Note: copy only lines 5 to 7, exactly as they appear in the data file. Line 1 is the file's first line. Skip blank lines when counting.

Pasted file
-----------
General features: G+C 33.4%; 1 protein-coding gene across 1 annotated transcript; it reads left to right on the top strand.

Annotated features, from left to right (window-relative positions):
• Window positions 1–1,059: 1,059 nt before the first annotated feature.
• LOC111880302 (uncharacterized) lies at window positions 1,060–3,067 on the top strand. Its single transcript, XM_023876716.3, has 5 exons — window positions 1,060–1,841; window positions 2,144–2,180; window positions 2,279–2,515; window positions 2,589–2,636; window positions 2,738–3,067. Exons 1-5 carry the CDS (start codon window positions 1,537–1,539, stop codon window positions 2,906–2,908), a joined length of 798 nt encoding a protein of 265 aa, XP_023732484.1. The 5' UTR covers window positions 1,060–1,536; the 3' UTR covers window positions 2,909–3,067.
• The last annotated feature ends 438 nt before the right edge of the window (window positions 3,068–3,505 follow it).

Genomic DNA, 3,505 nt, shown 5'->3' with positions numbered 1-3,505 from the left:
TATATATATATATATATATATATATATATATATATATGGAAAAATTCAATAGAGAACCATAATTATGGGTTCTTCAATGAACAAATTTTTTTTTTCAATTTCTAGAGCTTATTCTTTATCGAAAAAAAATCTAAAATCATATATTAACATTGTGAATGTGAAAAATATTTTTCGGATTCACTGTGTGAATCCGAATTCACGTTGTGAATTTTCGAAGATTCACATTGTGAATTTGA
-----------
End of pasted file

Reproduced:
• The last annotated feature ends 438 nt before the right edge of the window (window positions 3,068–3,505 follow it).

Genomic DNA, 3,505 nt, shown 5'->3' with positions numbered 1-3,505 from the left:
TATATATATATATATATATATATATATATATATATATGGAAAAATTCAATAGAGAACCATAATTATGGGTTCTTCAATGAACAAATTTTTTTTTTCAATTTCTAGAGCTTATTCTTTATCGAAAAAAAATCTAAAATCATATATTAACATTGTGAATGTGAAAAATATTTTTCGGATTCACTGTGTGAATCCGAATTCACGTTGTGAATTTTCGAAGATTCACATTGTGAATTTGA